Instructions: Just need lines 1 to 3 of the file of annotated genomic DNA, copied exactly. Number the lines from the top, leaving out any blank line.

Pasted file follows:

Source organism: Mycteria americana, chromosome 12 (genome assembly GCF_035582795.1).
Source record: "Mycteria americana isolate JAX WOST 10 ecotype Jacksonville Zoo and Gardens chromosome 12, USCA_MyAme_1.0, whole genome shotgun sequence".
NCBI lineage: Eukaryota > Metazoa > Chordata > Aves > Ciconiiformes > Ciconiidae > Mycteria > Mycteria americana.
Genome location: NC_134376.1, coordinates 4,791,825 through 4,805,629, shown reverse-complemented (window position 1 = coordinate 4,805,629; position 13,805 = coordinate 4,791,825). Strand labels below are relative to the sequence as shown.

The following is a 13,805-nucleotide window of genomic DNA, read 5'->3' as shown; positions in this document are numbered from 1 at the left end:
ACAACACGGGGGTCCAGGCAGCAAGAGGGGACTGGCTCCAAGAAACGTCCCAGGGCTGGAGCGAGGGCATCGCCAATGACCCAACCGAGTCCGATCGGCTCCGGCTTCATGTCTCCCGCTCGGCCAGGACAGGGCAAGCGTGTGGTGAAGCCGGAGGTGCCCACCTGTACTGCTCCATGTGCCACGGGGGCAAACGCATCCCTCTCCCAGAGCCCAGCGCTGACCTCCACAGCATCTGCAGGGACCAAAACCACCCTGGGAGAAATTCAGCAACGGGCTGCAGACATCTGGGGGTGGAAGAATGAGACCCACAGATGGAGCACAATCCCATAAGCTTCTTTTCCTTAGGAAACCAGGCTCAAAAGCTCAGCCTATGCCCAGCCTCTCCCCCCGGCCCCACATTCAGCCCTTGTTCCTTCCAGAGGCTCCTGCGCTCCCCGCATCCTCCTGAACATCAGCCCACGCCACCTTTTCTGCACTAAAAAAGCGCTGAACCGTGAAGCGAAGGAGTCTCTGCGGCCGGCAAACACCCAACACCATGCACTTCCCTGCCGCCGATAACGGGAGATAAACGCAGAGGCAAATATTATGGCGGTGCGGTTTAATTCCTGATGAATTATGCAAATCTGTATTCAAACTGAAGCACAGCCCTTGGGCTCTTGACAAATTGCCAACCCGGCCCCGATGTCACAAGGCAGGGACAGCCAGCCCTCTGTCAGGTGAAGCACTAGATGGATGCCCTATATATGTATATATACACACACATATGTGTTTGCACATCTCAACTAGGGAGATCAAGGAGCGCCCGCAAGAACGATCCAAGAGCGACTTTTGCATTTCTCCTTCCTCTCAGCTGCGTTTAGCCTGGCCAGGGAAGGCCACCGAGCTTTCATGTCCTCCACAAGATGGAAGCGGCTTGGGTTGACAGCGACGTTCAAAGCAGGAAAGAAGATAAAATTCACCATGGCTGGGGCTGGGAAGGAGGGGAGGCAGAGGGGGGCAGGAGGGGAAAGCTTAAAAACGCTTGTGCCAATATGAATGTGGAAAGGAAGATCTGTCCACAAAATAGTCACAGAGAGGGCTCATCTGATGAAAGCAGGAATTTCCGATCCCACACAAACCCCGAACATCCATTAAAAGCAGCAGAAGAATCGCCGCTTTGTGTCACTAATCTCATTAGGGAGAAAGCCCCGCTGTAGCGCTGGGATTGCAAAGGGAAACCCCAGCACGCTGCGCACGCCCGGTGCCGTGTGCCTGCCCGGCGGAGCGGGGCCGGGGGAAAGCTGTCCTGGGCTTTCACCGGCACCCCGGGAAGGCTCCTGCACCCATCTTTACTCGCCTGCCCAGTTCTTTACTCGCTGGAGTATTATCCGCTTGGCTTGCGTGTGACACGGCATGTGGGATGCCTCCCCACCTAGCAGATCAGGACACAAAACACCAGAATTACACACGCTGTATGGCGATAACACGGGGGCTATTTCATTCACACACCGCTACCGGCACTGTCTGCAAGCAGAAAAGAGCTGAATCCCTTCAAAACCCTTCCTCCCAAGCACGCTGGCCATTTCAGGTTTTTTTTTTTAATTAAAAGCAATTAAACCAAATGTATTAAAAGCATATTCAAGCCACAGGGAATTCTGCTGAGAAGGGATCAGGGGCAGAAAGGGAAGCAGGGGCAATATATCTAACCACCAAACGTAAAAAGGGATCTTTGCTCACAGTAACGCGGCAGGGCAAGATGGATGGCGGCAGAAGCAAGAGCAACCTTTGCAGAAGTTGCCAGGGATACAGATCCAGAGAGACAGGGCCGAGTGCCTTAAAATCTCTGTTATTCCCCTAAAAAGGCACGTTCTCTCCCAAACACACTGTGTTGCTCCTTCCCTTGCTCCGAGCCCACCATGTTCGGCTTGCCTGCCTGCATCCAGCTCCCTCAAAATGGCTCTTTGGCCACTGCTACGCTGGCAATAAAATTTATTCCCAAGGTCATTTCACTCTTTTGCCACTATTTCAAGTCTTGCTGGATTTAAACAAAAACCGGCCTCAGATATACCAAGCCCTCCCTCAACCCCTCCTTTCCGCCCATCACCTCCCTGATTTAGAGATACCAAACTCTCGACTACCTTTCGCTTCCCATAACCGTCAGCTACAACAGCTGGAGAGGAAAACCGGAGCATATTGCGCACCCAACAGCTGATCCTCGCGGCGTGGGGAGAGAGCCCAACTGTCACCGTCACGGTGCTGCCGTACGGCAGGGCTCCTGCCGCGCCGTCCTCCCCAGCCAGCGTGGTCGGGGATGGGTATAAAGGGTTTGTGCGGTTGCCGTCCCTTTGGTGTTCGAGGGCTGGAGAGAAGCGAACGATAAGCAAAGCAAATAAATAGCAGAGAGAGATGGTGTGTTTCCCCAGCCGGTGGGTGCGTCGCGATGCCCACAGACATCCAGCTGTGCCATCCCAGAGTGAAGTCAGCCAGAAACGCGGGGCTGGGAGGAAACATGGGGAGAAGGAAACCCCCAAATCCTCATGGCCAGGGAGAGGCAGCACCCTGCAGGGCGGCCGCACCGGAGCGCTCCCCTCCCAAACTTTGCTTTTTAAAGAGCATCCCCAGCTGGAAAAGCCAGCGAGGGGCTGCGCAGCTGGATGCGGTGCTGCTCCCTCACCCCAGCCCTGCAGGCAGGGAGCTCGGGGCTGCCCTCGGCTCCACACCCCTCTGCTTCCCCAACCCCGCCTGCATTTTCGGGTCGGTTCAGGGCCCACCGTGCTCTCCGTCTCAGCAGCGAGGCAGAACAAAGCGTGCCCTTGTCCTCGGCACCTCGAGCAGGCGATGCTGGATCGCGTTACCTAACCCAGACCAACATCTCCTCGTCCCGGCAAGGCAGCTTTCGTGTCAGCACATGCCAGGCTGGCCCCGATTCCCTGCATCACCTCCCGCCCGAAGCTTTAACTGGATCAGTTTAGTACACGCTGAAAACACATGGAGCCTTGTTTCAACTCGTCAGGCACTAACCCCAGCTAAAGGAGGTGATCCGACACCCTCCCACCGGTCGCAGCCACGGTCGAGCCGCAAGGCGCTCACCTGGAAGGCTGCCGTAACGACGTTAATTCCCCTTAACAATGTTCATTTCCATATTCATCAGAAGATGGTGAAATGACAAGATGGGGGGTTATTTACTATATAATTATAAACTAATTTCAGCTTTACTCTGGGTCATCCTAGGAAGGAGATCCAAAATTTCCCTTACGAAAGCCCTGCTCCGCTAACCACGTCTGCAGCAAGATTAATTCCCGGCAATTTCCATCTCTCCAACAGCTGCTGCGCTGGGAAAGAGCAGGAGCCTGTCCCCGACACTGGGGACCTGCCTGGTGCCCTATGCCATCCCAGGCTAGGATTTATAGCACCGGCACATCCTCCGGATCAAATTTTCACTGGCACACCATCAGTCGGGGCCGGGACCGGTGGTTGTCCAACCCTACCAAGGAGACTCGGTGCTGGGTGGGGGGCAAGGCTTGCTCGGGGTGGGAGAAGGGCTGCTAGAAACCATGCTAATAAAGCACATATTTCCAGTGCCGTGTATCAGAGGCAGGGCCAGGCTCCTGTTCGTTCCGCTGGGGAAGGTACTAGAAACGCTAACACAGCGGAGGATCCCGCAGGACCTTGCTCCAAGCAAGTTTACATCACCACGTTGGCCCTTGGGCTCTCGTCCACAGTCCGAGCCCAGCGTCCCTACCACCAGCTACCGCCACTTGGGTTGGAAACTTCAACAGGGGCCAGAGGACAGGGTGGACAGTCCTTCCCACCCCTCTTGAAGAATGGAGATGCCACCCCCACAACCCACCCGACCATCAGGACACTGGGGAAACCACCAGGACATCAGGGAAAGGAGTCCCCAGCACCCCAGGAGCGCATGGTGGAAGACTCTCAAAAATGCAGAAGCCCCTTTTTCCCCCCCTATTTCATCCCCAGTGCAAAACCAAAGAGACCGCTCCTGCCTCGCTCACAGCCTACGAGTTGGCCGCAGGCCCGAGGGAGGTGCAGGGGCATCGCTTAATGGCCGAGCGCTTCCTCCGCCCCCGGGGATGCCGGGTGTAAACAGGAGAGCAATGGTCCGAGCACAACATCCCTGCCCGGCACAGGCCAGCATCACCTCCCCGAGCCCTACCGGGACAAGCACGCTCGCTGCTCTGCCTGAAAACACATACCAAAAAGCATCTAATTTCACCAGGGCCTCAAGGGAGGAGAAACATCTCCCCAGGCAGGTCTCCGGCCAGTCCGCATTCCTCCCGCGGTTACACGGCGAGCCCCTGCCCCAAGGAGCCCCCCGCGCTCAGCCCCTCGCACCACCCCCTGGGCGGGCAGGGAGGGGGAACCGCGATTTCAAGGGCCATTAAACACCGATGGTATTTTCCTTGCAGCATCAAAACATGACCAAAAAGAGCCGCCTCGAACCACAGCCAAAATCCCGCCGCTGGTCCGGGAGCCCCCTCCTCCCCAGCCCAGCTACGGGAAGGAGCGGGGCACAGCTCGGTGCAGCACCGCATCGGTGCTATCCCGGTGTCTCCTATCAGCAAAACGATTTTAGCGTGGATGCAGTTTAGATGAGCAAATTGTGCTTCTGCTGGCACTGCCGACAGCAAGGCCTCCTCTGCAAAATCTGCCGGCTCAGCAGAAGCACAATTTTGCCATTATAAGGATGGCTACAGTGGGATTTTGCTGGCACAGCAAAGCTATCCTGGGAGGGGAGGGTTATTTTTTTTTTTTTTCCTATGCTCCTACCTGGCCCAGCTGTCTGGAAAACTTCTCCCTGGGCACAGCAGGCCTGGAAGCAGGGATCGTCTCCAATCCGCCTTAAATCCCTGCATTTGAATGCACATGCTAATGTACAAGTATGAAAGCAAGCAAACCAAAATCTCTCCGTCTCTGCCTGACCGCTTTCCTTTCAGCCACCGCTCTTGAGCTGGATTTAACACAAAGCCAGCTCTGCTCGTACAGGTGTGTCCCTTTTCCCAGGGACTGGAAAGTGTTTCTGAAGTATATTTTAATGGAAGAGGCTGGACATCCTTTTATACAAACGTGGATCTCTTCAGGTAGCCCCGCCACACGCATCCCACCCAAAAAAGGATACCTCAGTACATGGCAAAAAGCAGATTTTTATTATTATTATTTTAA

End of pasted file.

Source organism: Mycteria americana, chromosome 12 (genome assembly GCF_035582795.1).
Source record: "Mycteria americana isolate JAX WOST 10 ecotype Jacksonville Zoo and Gardens chromosome 12, USCA_MyAme_1.0, whole genome shotgun sequence".
NCBI lineage: Eukaryota > Metazoa > Chordata > Aves > Ciconiiformes > Ciconiidae > Mycteria > Mycteria americana.